Have you heard of the term “speed of processing”? Sounds like something that would apply to computer programs or complicated tech doesn’t it! In actual fact, speed of processing (or processing speed), is the time it takes someone to comprehend and then react to information.
In people with MS, their processing speed can be affected and this is one of the most impactful cognitive (brain) problems associated with the disease. Problems with processing speed can lead to issues with short-term memory, verbal skills and the ability to learn. This in turn may cause issues across work, social and home lives. Everyday activities such as driving and doing chores can become more challenging.
Speeding things up
Speed of processing training (SPT) involves taking part in training exercises and sessions, usually through a computer, aimed to improve the user’s processing speed through customized tasks that involve detection, identification and spotting differences exercises. Previous research has shown that older individuals can benefit from this kind of training and it can improve their cognitive performance.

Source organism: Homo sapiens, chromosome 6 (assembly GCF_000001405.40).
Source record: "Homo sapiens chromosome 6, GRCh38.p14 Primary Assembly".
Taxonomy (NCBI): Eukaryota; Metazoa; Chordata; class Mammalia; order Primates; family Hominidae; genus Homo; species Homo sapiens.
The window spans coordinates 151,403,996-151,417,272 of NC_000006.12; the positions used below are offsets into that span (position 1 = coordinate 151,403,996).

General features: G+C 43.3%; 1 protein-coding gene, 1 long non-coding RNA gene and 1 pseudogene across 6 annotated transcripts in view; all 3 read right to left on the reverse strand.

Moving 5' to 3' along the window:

Moving swiftly on to MS…
A recent study looked at the use of speed of processing training (SPT) to try and combat this MS symptom. 21 people with MS took part in a trial, where half of them received the SPT treatment and half were part of the control group which did not take part in the treatment. Their cognitive function was measured before and then one week after completing the training, through processing speed, memory and processing speed in everyday life tests.
The researchers found that those who had taken part in SPT showed significant improvements in their processing speed, learning and memory, and this also translated into everyday life improvements. Contrastingly, no changes were seen in the control group.
A quick solution?
So should everyone be starting SPT right now? Well, not quite yet! This small study provides some positive initial results but it will be important to study the use of SPT in much bigger groups of people with MS and to follow them for longer periods of time, to confirm whether it can really make a difference.